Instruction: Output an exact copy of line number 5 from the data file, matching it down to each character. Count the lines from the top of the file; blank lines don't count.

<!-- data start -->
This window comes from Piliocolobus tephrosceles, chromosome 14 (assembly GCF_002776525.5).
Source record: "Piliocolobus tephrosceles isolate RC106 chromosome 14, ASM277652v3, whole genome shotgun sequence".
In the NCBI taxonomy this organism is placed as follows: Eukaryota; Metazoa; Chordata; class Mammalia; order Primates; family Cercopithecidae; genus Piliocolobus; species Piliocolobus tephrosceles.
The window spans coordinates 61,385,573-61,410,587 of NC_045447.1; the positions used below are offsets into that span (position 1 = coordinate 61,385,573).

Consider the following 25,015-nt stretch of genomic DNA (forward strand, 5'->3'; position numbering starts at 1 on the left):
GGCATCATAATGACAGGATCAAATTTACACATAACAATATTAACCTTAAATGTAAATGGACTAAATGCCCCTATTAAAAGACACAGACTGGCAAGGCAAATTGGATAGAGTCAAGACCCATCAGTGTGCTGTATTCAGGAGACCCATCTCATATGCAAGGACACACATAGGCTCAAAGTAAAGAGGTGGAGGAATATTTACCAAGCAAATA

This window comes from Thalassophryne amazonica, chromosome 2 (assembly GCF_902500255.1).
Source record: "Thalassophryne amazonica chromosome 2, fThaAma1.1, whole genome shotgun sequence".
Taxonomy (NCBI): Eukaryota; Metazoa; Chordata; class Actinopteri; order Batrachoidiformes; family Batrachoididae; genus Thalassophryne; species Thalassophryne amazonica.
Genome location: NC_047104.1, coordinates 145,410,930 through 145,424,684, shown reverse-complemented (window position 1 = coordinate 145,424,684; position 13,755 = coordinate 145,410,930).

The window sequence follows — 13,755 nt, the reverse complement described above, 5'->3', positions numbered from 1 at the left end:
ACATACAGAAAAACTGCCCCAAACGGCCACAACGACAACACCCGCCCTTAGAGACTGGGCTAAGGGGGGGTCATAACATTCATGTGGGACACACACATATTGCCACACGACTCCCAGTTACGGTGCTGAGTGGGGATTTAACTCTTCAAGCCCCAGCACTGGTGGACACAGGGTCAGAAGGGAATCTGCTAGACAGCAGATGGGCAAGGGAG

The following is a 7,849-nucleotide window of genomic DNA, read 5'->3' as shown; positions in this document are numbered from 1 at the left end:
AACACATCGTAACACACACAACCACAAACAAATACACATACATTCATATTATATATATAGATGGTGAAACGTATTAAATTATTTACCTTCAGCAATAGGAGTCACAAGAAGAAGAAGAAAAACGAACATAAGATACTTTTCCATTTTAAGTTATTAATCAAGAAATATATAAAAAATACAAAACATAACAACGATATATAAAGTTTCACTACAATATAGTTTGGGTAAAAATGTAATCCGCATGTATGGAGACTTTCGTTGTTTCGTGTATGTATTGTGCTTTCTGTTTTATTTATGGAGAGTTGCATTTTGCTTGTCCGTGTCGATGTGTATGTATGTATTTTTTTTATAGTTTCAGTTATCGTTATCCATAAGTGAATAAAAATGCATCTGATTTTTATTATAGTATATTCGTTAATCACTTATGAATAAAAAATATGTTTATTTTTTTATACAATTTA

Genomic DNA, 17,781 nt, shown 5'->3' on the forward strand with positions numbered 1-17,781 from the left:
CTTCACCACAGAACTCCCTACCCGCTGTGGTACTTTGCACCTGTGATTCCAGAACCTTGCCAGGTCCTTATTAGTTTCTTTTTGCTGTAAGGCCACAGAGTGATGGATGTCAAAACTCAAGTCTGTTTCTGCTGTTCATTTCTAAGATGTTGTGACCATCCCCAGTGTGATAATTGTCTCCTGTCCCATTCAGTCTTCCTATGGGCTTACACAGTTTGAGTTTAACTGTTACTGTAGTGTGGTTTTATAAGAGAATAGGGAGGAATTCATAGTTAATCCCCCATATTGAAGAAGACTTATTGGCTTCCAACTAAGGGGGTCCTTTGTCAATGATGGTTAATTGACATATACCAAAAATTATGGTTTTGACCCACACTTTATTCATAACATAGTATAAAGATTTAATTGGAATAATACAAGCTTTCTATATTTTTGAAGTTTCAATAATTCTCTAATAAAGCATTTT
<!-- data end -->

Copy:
Consider the following 25,015-nt stretch of genomic DNA (forward strand, 5'->3'; position numbering starts at 1 on the left):